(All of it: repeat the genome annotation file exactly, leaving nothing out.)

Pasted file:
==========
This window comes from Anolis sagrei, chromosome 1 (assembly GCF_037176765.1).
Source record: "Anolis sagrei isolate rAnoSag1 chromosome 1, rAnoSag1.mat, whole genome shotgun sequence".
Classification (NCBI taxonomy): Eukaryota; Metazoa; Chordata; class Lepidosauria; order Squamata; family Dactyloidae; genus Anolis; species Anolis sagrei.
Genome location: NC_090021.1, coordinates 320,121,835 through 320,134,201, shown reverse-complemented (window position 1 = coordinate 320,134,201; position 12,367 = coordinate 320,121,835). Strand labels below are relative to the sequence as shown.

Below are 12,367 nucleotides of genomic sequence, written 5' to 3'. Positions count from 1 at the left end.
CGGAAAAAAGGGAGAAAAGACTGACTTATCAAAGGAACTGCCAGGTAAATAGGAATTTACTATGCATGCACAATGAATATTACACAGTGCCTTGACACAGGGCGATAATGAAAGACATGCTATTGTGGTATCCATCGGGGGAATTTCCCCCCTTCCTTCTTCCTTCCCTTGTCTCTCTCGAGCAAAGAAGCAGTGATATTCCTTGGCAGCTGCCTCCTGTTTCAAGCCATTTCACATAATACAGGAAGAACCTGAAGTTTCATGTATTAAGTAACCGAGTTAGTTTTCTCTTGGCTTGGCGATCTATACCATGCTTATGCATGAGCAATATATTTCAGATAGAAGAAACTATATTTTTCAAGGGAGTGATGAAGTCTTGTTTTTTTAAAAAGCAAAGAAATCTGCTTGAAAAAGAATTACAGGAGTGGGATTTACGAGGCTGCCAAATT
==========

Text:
This window comes from Anolis sagrei, chromosome 1 (assembly GCF_037176765.1).
Source record: "Anolis sagrei isolate rAnoSag1 chromosome 1, rAnoSag1.mat, whole genome shotgun sequence".
Classification (NCBI taxonomy): Eukaryota; Metazoa; Chordata; class Lepidosauria; order Squamata; family Dactyloidae; genus Anolis; species Anolis sagrei.
Genome location: NC_090021.1, coordinates 320,121,835 through 320,134,201, shown reverse-complemented (window position 1 = coordinate 320,134,201; position 12,367 = coordinate 320,121,835). Strand labels below are relative to the sequence as shown.

Below are 12,367 nucleotides of genomic sequence, written 5' to 3'. Positions count from 1 at the left end.
CGGAAAAAAGGGAGAAAAGACTGACTTATCAAAGGAACTGCCAGGTAAATAGGAATTTACTATGCATGCACAATGAATATTACACAGTGCCTTGACACAGGGCGATAATGAAAGACATGCTATTGTGGTATCCATCGGGGGAATTTCCCCCCTTCCTTCTTCCTTCCCTTGTCTCTCTCGAGCAAAGAAGCAGTGATATTCCTTGGCAGCTGCCTCCTGTTTCAAGCCATTTCACATAATACAGGAAGAACCTGAAGTTTCATGTATTAAGTAACCGAGTTAGTTTTCTCTTGGCTTGGCGATCTATACCATGCTTATGCATGAGCAATATATTTCAGATAGAAGAAACTATATTTTTCAAGGGAGTGATGAAGTCTTGTTTTTTTAAAAAGCAAAGAAATCTGCTTGAAAAAGAATTACAGGAGTGGGATTTACGAGGCTGCCAAATT